Thursday, September 16, 2004

The Sunny Side of the Street

Recently Broad Street, the main downtown thoroughfare in Augusta, has undergone some revitilization. There are nice eateries, craft stores, decent bars, loft apartments, and a weekly downtown celebration the first Friday of every month. But this growth has been restricted to the western portion of the street. To the east Broad St. is populated by strip clubs and empty storefronts. Although this is the locale of the haunted pillar, the only remnant of the lower market, formerly Augusta's main business district.

In 1829 a visiting preacher was said to have been mocked and scorned by Augusta's citizens. He swore a curse on the city, predicting that only one pillar of its market would stand and, as if that wasn't enough, even the pillar would be cursed. On February 8, 1878 a cyclone destroyed the entirety of the lower market and all that remained was one pillar, which was moved to its present location at Broad and 5th shortly afterwards. That's almost fifty years after the original curse, so either the preacher was patient or believed that revenge is a dish best served cold. Be that as it may, people that have touched the pillar are reported to have been variously struck by lightning, felled by heartattacks, and killed in car crashes within minutes. For some reason the pillar bears no mark or plaque to attract attention to it, perhaps to prevent curious Augustans from flocking to it, thus costing the city more citizens and further diminishing the tax base.

Anyway, if you step one street to the south of Broad you're on Ellis, a virtual no-man's land. Since I really can't resist a no-man's-land I've spent considerable time wandering this area. Aside from the occasional band practicing at the Capri Cinema, an old porno theater that now features hardcore groups, it's pretty quiet back there. I imagine this parking lot serviced the huge department stores, such as the massive Woolworth's and White's that front onto Broad. White's has a sign intimating that it's going to be turned into condos soon. Too bad the sign looks to be about five years old.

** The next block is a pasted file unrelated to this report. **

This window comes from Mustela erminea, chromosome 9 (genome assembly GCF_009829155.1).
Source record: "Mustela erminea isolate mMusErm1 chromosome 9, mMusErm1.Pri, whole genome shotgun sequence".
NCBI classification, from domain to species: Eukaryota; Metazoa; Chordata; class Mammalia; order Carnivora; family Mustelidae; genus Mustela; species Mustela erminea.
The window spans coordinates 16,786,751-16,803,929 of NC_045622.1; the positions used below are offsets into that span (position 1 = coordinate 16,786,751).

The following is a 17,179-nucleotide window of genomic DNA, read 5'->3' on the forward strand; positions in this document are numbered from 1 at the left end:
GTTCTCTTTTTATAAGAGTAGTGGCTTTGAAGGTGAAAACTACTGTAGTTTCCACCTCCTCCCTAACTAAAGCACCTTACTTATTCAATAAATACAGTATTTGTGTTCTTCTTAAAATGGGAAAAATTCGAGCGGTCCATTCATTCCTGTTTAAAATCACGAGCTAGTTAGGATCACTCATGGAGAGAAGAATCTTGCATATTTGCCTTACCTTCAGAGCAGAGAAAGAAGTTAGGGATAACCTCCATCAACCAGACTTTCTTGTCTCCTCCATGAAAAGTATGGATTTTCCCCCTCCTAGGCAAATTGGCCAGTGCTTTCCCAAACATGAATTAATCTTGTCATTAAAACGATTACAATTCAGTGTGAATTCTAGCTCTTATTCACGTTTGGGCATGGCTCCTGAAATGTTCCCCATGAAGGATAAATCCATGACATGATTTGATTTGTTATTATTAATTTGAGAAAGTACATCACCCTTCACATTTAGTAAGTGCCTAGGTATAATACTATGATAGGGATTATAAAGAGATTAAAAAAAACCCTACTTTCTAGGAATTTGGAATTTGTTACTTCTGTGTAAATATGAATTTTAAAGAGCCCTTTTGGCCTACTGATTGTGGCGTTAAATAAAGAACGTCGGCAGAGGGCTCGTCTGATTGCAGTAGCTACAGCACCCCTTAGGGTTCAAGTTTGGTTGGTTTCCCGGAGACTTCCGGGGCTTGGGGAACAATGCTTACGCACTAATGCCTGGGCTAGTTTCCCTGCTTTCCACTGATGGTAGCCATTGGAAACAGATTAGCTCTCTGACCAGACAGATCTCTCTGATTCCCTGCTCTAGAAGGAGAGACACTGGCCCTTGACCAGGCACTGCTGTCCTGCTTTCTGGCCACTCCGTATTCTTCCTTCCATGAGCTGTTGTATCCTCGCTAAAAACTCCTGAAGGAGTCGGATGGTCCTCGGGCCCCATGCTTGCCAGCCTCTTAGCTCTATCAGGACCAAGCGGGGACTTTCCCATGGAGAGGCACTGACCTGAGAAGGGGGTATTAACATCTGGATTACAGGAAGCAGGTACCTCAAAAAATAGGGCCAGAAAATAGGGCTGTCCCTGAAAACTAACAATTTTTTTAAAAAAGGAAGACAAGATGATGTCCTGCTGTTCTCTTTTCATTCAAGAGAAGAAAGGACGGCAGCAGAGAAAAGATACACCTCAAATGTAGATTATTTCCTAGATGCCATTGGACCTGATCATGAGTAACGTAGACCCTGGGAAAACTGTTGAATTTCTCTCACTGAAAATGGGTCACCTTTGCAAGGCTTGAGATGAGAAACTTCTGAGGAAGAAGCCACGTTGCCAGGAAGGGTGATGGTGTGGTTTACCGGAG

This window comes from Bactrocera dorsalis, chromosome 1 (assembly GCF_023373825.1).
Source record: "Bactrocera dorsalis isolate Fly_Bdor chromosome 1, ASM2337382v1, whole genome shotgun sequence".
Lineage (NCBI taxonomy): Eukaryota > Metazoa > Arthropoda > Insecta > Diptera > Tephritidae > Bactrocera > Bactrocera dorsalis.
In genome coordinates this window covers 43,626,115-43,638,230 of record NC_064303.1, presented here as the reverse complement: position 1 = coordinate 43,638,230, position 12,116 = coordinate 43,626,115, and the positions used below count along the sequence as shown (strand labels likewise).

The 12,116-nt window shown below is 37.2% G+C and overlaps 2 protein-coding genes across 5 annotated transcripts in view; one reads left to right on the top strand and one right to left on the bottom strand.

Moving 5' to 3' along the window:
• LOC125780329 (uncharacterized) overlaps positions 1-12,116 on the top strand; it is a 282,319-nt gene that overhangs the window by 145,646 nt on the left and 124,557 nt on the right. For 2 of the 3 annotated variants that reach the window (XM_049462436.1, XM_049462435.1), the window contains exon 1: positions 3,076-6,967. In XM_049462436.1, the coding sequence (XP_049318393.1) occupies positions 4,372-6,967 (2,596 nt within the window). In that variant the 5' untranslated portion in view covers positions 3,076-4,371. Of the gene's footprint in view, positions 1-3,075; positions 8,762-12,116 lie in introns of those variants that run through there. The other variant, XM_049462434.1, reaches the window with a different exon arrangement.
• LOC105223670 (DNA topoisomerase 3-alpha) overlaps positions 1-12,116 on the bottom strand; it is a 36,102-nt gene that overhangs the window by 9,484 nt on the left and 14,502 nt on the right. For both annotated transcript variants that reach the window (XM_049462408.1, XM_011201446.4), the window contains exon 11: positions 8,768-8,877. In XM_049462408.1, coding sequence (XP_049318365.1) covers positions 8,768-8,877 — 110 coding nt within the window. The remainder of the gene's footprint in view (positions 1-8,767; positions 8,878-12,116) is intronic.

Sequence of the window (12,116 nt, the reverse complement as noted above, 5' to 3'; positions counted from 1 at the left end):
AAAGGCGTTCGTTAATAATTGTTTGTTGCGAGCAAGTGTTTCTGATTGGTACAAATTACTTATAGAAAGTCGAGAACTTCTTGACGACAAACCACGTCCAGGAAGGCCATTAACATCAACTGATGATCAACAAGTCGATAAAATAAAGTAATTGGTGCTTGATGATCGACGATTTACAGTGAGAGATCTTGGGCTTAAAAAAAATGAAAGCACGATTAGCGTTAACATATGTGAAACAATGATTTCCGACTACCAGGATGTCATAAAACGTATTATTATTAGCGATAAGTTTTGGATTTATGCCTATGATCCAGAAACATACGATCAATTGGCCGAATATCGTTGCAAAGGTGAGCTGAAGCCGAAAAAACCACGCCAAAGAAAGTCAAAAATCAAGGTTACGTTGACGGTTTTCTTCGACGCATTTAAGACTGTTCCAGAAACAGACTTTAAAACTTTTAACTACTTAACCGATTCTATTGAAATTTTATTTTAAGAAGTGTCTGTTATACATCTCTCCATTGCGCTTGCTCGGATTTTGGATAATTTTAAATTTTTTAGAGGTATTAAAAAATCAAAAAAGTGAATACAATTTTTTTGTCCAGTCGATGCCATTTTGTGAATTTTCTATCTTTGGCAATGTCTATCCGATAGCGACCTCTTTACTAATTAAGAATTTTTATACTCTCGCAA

Also in front of this lot is the Miller Theater (a great looking movie theater that I'll get to later) so maybe theatergoers parked here before seeing a film. In any case, it's been awhile since these timers have been used to stamp any tickets.

I liked walking around Ellis St. in the late evening when the sun was setting, lighting up the old buildings and giving the whole area a sort of disheveled calm. The city seemed sort of like a prize fighter that had been beaten to a pulp and was just now thinking about retirement with a sense of relief rather than regret. A few blocks south is Greene St., a fairly busy street, but other than that there's little happening in any direction as you head away from Broad St. You might see someone catching some sleep in a doorway or one of those stray dogs with a bit of string around its neck roaming the sidewalk, but no one heading to the Sky City Discount Center.

Lots of these old buildings have rickety fire escapes. I've never tried climbing up one since I've got pretty poor health insurance, but they always looked inviting. This one is just down an alley and monitored by video surveillance for some reason. Maybe the pigeons are plotting something.

This fire escape is behind the former J. B. White's Department store. Not shown is the neat skyway running across the street from White's a couple stories up. Apparently this is one of the only parts of the building to actually be fully restored as it was being prepared for condos. Interesting choice, since the skyway appears to go into another empty building. These days you don't see many buildings decorated with those little square tiles people used to put in their bathtubs, but all that blue and white along the bottom of the building is just that. They probably had sheets of the things to make installation easy, but I prefer to picture some guy sticking each one on by hand.

A little further south is Telfair Street, a fairly historic street featuring some museums and famous homes, and the largest gingko tree in Georgia. Hey, that's the second largest gingko tree in the United States. The tree is outside the "Old Government House," which is just what its name implies. In fact, George Washington visited the house in 1791 and is reported to have planted the tree. I dunno why he'd plant a gingko, but there you go. Naturally the house is haunted. Also, at the corner of Telfair and 13th is Woodrow Wlson's childhood home. Despite it's history, Telfair is pretty barren much of the time. I'm pretty sure Johnson hasn't sold any of his used cars recently.

I should mention that there's not much historical information on Augusta that's readily available without diggin' through dusty tomes. Some of the information I've provided is from Haunted Augusta and Local Legends by Sean Joiner. Mr. Joiner provides some interesting facts along with the ghost stories. If any city is haunted it would have to be Augusta and I might mine a bit more from the book as I go. You can buy it at the Augusta Border's, otherwise try that internet thing I've heard so much about.

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